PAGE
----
Senate Will Amend Employee ‘Misclassification’ Bill That Codifies Existing Regulations  

Insider NJ's Fred Snowflack provides an analysis of the ongoing NJ 2020 budget struggle, where Gov. Phil Murphy is withholding $235 million in spending until he is sure the state could pay for it. Senate President Steve Sweeney now wants state Treasurer Elizabeth Muoio to comment on when the funds will be released.


Trenton – A bill that would codify into law existing regulations that protect the rights of workers against misclassification so the regulations can’t be ignored or discarded by future administrations will be amended to ensure the ability of independent contractors to continue to pursue their work under existing rules, Senate President Steve Sweeney said today.


The Senate Labor Committee will adopt the same amendments to the Senate bill, S-4204, already made to the Assembly measure, A-5936, making the companion bills identical, said Senator Sweeney (D-Gloucester/Salem/Cumberland).


“These bills will simply codify into law existing regulations so that future administrations can’t ignore, change or discard the protections already in place to protect workers against the loss of basic rights by being misclassified,” said Senator Sweeney, the sponsor of the Senate bill. “We want to put into law the current regulations to ensure their future viability. The amendments to the bill will continue to ensure the ability of legitimate independent contractors to pursue their work at the same time they safeguard against misclassification.”


The legislation is not the same as the California law.


The bills will not change the way freelance journalists are classified, for example; those who are classified as independent contractors will continue with that designation. The status of freelance journalists will not change.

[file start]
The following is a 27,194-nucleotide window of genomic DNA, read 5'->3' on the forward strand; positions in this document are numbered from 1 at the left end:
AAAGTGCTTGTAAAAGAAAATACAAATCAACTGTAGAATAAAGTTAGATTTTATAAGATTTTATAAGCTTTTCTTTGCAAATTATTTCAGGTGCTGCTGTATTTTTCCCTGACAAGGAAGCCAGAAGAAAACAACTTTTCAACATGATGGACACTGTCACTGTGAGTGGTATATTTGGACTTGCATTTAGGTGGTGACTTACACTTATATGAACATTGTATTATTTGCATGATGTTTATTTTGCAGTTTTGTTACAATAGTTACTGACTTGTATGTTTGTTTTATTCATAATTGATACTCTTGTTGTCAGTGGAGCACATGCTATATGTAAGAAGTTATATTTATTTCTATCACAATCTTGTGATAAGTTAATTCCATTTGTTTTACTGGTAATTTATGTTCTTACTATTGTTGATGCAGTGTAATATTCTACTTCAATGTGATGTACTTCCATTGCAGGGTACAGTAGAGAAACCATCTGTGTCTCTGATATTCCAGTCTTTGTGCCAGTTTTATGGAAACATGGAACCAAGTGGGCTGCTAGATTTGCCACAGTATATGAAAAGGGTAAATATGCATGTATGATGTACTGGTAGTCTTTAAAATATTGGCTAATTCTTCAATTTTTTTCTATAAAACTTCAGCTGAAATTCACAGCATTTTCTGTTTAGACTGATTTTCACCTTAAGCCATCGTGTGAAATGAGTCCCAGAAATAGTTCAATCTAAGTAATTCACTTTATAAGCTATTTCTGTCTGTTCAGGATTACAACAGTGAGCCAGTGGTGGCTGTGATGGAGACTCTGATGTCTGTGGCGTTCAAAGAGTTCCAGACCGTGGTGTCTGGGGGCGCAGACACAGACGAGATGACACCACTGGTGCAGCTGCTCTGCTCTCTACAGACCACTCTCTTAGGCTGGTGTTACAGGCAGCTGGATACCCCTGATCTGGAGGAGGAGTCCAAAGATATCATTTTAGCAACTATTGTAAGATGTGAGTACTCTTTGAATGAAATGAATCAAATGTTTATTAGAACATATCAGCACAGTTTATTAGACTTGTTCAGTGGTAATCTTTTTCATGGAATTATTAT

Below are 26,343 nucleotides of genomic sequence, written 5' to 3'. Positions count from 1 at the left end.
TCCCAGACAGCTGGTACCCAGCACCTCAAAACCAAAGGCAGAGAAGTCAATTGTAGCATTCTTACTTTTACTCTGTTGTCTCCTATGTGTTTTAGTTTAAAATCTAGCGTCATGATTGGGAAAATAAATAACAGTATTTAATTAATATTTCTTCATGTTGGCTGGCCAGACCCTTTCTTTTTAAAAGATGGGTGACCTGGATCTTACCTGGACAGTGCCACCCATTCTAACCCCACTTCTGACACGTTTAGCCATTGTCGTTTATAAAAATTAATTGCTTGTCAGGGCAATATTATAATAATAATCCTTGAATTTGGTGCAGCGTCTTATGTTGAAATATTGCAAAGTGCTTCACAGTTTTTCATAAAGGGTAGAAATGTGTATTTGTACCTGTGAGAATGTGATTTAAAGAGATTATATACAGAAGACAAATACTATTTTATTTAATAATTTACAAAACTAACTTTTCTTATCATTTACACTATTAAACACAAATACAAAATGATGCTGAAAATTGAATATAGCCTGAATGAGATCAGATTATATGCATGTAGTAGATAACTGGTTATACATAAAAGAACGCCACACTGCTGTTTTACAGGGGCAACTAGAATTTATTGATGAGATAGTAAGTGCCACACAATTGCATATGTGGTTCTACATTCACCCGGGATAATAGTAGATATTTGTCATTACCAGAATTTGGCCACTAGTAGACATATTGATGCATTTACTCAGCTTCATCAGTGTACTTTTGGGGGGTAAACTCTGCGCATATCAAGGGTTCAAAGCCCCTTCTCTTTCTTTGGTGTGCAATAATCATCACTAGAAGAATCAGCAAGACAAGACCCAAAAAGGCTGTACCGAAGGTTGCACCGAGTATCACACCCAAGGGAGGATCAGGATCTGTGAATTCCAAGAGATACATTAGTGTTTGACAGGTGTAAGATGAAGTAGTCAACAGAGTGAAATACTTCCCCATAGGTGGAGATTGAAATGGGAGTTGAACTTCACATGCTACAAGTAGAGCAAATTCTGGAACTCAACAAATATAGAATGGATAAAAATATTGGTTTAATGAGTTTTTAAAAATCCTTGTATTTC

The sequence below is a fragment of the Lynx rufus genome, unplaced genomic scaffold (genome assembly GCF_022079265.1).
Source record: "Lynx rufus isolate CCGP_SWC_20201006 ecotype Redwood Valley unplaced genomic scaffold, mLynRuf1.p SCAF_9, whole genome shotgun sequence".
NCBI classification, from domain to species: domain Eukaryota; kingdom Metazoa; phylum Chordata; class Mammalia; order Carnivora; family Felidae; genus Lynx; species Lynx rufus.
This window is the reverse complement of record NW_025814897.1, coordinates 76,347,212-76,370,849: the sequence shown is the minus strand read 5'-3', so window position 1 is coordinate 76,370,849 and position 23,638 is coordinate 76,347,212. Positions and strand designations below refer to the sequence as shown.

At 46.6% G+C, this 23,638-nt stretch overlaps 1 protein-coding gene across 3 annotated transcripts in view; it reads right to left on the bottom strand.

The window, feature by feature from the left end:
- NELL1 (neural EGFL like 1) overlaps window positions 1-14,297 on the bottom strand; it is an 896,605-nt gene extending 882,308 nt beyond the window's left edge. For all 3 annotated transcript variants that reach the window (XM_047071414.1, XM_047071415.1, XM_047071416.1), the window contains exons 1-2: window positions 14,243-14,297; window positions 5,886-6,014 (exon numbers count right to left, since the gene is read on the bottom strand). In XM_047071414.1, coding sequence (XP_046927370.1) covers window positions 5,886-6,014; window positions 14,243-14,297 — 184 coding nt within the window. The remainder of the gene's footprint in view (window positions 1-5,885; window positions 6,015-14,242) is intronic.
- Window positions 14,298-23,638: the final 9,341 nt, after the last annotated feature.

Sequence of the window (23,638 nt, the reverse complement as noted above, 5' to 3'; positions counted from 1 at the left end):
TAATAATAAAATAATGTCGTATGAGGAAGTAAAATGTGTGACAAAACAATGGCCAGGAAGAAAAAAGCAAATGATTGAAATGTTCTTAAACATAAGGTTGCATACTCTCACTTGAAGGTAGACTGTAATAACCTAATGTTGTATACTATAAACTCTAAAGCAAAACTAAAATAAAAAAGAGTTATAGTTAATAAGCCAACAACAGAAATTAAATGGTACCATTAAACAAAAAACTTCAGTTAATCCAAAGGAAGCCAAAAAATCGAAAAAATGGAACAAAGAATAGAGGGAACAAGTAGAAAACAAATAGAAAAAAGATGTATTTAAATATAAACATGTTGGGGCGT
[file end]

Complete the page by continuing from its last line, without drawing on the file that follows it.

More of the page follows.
The bills will continue the practice of using the “ABC” test to classify workers. The three-part test, adopted by the New Jersey Department of Labor & Workforce Development and affirmed by the New Jersey Supreme Court, is already used to determine whether a worker should be classified as an employee or independent contractor.


The amendments to the Senate bill will restore language in the “B” part of the test so that employees working outside the places of the employers’ business will continue to qualify as independent contractors. They will also specify that, in meeting the existing “C” part of the test, the service an individual performs must be “of the same nature” of the business or enterprise in which they are normally engaged.


Senator Sweeney said that he is reviewing other requests for modifications to the bill but will maintain the legislation’s focus and emphasis on the protection of workers’ rights and the prevention of misclassification.

“Misclassification not only hurts workers, it hurts law-abiding businesses and the state,” said Senator Sweeney.

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